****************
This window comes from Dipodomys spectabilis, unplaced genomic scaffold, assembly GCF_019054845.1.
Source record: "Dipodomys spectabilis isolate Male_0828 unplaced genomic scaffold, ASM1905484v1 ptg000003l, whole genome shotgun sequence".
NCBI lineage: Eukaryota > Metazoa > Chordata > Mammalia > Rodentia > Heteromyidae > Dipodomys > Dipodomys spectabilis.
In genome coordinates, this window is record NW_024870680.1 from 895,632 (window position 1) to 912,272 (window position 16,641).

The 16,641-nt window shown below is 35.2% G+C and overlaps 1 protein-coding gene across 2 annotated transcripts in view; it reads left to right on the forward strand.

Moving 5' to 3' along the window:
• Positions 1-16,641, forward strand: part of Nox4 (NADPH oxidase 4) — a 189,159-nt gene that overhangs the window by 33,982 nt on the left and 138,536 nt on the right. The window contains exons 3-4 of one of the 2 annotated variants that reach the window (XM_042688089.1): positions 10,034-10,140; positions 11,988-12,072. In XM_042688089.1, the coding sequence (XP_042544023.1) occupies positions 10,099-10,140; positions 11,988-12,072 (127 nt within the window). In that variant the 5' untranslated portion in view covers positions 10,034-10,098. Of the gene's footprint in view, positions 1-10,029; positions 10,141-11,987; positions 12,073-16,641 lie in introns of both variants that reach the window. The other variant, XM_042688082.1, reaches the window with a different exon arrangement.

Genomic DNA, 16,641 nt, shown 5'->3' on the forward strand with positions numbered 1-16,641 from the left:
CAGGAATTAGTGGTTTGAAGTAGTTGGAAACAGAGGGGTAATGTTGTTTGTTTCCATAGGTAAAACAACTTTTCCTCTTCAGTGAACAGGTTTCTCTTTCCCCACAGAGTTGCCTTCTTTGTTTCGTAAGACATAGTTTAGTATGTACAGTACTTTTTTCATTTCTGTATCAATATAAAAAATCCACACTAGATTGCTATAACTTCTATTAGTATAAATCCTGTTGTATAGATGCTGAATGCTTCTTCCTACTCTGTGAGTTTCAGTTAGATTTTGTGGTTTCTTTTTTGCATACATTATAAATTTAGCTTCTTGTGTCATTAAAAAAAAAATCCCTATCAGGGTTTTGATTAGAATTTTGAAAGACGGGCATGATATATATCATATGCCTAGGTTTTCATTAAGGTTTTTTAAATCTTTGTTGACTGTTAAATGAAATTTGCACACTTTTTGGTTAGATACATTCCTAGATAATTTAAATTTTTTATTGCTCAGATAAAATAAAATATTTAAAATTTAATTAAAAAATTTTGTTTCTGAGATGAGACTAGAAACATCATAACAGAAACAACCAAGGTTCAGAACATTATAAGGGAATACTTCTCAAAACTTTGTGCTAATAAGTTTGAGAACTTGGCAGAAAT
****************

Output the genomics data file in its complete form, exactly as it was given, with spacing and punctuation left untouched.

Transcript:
This window comes from Dipodomys spectabilis, unplaced genomic scaffold, assembly GCF_019054845.1.
Source record: "Dipodomys spectabilis isolate Male_0828 unplaced genomic scaffold, ASM1905484v1 ptg000003l, whole genome shotgun sequence".
NCBI lineage: Eukaryota > Metazoa > Chordata > Mammalia > Rodentia > Heteromyidae > Dipodomys > Dipodomys spectabilis.
In genome coordinates, this window is record NW_024870680.1 from 895,632 (window position 1) to 912,272 (window position 16,641).

The 16,641-nt window shown below is 35.2% G+C and overlaps 1 protein-coding gene across 2 annotated transcripts in view; it reads left to right on the forward strand.

Moving 5' to 3' along the window:
• Positions 1-16,641, forward strand: part of Nox4 (NADPH oxidase 4) — a 189,159-nt gene that overhangs the window by 33,982 nt on the left and 138,536 nt on the right. The window contains exons 3-4 of one of the 2 annotated variants that reach the window (XM_042688089.1): positions 10,034-10,140; positions 11,988-12,072. In XM_042688089.1, the coding sequence (XP_042544023.1) occupies positions 10,099-10,140; positions 11,988-12,072 (127 nt within the window). In that variant the 5' untranslated portion in view covers positions 10,034-10,098. Of the gene's footprint in view, positions 1-10,029; positions 10,141-11,987; positions 12,073-16,641 lie in introns of both variants that reach the window. The other variant, XM_042688082.1, reaches the window with a different exon arrangement.

Genomic DNA, 16,641 nt, shown 5'->3' on the forward strand with positions numbered 1-16,641 from the left:
CAGGAATTAGTGGTTTGAAGTAGTTGGAAACAGAGGGGTAATGTTGTTTGTTTCCATAGGTAAAACAACTTTTCCTCTTCAGTGAACAGGTTTCTCTTTCCCCACAGAGTTGCCTTCTTTGTTTCGTAAGACATAGTTTAGTATGTACAGTACTTTTTTCATTTCTGTATCAATATAAAAAATCCACACTAGATTGCTATAACTTCTATTAGTATAAATCCTGTTGTATAGATGCTGAATGCTTCTTCCTACTCTGTGAGTTTCAGTTAGATTTTGTGGTTTCTTTTTTGCATACATTATAAATTTAGCTTCTTGTGTCATTAAAAAAAAAATCCCTATCAGGGTTTTGATTAGAATTTTGAAAGACGGGCATGATATATATCATATGCCTAGGTTTTCATTAAGGTTTTTTAAATCTTTGTTGACTGTTAAATGAAATTTGCACACTTTTTGGTTAGATACATTCCTAGATAATTTAAATTTTTTATTGCTCAGATAAAATAAAATATTTAAAATTTAATTAAAAAATTTTGTTTCTGAGATGAGACTAGAAACATCATAACAGAAACAACCAAGGTTCAGAACATTATAAGGGAATACTTCTCAAAACTTTGTGCTAATAAGTTTGAGAACTTGGCAGAAAT